The U.S. Flag

During Gen. Sherman’s infamous march to the sea, he cut a black swath 50 miles wide of destruction, stealing and burning. Sherman himself said he wanted to teach the Southerners a lesson. Gen. Sherman was nothing if not direct. Of course, his methods caused considerable resentment.

One of Sherman’s Corps Commanders, Maj.-Gen. Oliver O. Howard, a pious man, encountered his share of angry Southerners. In Savannah, one woman was seen to leave the sidewalk to walk in the muddy street, so as to avoid walking under the U.S. flag. The flag was hung above Howard’s headquarters. This act counted as defiance in occupied Savannah. A guard brought the woman before Gen. Howard.

The general told her he understood she had refused to walk under his flag. “I did,” the lady replied. “Am I not at liberty to walk in the sand if I prefer it to the sidewalk?”

“Yes, but you intentionally avoided my flag.” The general paused. “I’ll make you walk under it.”

“You cannot make me. You may have me carried under it, but then it will be your act, not mine.”

“I’ll send you to prison.”

“Send me if you will. I know you have the power.”

The general paused.

“I’ll have the flag hung in front of your door, so that you can’t go out without walking under it.”

“Then I’ll stay home and send the servants. They won’t mind.”

With that, Gen. Howard realized she had won.

Russell S. Bonds, War Like a Thunderbolt (Pennsylvania: Westholme Publ. 2009), p. 372

Yankee Thievery

Time and time again, the Federal soldiers took a pause from their martial duties to help themselves to some Southern souvenirs. Perhaps out of some feeling that the Southerners had not paid enough for, in the Federal view, having started the war, they grabbed what they could when they could. During the days long Battle of Atlanta, Gen. Sherman sent the cavalry of Maj.-Gen. George Stoneman on a raid ostensibly to tear up railroad tracks leading to Macon, Georgia. Stoneman asked if he could also move on afterward to free the prisoners at the notorious prison at Andersonville, Georgia. Sherman agreed.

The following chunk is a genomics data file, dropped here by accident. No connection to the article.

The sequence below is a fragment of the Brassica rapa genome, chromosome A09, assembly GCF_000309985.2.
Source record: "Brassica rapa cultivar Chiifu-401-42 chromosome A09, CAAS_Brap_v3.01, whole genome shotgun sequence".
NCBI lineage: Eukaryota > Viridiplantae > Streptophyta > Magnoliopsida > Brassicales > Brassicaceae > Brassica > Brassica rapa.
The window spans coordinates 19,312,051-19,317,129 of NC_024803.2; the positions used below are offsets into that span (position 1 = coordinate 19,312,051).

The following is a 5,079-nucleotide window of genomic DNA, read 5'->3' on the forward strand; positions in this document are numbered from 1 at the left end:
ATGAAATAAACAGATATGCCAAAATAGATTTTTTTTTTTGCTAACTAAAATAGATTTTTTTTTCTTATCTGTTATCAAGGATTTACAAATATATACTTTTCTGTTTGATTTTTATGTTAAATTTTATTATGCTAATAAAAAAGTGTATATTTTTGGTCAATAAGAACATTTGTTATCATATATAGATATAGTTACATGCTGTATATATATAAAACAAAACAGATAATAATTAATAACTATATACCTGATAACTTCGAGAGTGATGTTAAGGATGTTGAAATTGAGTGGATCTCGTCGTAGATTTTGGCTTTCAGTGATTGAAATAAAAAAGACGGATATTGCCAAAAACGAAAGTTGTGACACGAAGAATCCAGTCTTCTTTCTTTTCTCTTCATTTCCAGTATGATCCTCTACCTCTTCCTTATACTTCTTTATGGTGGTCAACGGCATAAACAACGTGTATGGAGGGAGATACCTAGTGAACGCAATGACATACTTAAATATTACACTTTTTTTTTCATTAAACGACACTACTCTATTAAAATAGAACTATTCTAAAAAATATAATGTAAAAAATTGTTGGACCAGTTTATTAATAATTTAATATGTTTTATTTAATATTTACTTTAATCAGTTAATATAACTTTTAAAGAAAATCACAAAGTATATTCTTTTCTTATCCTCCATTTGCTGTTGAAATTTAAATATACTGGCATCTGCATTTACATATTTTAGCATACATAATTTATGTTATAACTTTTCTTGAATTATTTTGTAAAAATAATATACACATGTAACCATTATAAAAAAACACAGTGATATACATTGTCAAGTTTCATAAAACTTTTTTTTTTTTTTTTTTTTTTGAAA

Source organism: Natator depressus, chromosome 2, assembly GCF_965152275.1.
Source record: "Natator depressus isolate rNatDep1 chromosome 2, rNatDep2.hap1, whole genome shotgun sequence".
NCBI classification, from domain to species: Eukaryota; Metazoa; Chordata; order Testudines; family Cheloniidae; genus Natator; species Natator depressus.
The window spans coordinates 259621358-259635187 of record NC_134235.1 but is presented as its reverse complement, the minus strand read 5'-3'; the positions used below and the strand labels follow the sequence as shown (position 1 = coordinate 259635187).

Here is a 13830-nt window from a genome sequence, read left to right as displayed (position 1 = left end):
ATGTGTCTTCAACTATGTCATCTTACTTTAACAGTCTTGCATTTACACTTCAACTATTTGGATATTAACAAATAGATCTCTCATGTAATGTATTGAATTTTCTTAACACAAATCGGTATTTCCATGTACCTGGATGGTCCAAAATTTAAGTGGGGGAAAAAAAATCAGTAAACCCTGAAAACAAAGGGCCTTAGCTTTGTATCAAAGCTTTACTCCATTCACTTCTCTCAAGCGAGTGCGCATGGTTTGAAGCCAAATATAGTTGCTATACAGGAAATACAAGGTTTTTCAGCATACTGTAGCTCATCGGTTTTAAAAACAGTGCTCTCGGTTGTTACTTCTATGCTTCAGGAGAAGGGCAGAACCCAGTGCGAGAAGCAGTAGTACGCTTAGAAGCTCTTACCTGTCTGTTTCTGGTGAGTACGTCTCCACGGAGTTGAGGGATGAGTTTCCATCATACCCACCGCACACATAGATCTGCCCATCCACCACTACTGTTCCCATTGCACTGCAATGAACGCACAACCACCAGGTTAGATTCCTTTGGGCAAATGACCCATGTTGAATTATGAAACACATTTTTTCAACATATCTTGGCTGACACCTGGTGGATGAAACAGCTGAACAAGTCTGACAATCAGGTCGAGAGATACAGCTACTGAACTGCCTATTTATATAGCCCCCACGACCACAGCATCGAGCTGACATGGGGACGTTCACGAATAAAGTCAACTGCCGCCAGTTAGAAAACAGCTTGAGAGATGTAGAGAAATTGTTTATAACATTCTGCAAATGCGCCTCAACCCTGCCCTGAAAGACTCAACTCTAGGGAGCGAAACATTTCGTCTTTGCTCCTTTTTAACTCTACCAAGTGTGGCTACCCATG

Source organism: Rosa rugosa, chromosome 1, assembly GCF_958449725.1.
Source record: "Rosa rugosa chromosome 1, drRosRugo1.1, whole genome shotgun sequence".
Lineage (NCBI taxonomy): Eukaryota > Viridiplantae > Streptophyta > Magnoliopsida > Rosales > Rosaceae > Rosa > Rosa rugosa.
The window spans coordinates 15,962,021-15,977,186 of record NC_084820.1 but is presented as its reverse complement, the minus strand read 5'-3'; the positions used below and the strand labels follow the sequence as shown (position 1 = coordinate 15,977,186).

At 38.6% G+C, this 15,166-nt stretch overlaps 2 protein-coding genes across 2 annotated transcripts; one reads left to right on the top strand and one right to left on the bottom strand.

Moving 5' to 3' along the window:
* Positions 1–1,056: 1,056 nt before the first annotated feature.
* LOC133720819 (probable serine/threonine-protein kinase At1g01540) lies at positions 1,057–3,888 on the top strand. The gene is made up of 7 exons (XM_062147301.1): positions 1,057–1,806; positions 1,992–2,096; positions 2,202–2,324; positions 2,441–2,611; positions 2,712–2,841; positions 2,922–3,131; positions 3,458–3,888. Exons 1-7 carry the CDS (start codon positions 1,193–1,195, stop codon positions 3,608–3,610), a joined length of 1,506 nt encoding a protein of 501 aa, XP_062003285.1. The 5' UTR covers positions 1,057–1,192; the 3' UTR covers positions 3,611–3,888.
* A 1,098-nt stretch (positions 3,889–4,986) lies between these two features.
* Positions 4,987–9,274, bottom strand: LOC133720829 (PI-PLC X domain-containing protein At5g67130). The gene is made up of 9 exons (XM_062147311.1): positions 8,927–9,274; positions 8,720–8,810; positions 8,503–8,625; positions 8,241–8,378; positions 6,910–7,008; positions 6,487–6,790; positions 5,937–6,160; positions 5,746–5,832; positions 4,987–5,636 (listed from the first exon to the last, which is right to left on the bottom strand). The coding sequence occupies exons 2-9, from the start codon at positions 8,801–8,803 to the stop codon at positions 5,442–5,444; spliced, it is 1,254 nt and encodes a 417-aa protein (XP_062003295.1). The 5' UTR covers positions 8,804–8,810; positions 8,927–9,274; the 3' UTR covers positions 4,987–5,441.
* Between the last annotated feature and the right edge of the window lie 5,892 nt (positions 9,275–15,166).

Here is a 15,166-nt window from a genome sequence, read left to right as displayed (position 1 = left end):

But, Maj.-Gen. Stoneman had other ideas. He bypassed the railroad station where he was to link up with two other Federal columns and headed straight for the prisons at Macon and Andersonville. Stoneman was very ambitious. He hoped that in freeing the prisoners, he would find his name splashed across the front page of Northern newspapers.

Along the way, Stoneman’s troops stopped to loot roadside homesteads, and strip ladies of their rings and pins. The cavalrymen broke open drawers and trunks. They grabbed “silver and plate of every description.” In some houses, they demanded the lady of the house to produce wine from the cellar. Their saddlebags were stuffed full with loot.

As Stoneman’s men approached the Ocmulgee River, they found it impassable. They turned back north, but ran into a large Confederate force. Eventually, Maj.-Gen. Stoneman was captured with one of his three brigades. He found himself the highest ranking Union officer to be captured. No record indicates whether his saddle bags were full.

Russell S. Bonds, War Like a Thunderbolt (Pennsylvania: Westholme Publ. 2009), p. 202-205